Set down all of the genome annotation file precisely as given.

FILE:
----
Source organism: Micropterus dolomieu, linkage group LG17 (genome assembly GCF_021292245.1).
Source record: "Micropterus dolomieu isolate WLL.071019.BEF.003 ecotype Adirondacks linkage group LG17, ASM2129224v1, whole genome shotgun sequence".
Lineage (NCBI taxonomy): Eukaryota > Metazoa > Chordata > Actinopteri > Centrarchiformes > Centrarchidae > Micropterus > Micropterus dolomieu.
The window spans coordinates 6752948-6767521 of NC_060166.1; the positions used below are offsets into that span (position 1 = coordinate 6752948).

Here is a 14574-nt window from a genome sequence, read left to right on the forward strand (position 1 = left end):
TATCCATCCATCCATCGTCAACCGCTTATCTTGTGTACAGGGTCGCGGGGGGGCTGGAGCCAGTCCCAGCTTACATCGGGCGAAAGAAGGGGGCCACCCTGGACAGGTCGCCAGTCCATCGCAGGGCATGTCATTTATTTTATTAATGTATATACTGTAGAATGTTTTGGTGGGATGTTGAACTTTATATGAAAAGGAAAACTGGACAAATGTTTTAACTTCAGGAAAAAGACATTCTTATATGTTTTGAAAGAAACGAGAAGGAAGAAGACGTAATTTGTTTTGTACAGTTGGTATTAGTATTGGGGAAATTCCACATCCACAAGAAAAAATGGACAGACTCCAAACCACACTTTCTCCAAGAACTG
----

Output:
Source organism: Micropterus dolomieu, linkage group LG17 (genome assembly GCF_021292245.1).
Source record: "Micropterus dolomieu isolate WLL.071019.BEF.003 ecotype Adirondacks linkage group LG17, ASM2129224v1, whole genome shotgun sequence".
Lineage (NCBI taxonomy): Eukaryota > Metazoa > Chordata > Actinopteri > Centrarchiformes > Centrarchidae > Micropterus > Micropterus dolomieu.
The window spans coordinates 6752948-6767521 of NC_060166.1; the positions used below are offsets into that span (position 1 = coordinate 6752948).

Here is a 14574-nt window from a genome sequence, read left to right on the forward strand (position 1 = left end):
TATCCATCCATCCATCGTCAACCGCTTATCTTGTGTACAGGGTCGCGGGGGGGCTGGAGCCAGTCCCAGCTTACATCGGGCGAAAGAAGGGGGCCACCCTGGACAGGTCGCCAGTCCATCGCAGGGCATGTCATTTATTTTATTAATGTATATACTGTAGAATGTTTTGGTGGGATGTTGAACTTTATATGAAAAGGAAAACTGGACAAATGTTTTAACTTCAGGAAAAAGACATTCTTATATGTTTTGAAAGAAACGAGAAGGAAGAAGACGTAATTTGTTTTGTACAGTTGGTATTAGTATTGGGGAAATTCCACATCCACAAGAAAAAATGGACAGACTCCAAACCACACTTTCTCCAAGAACTG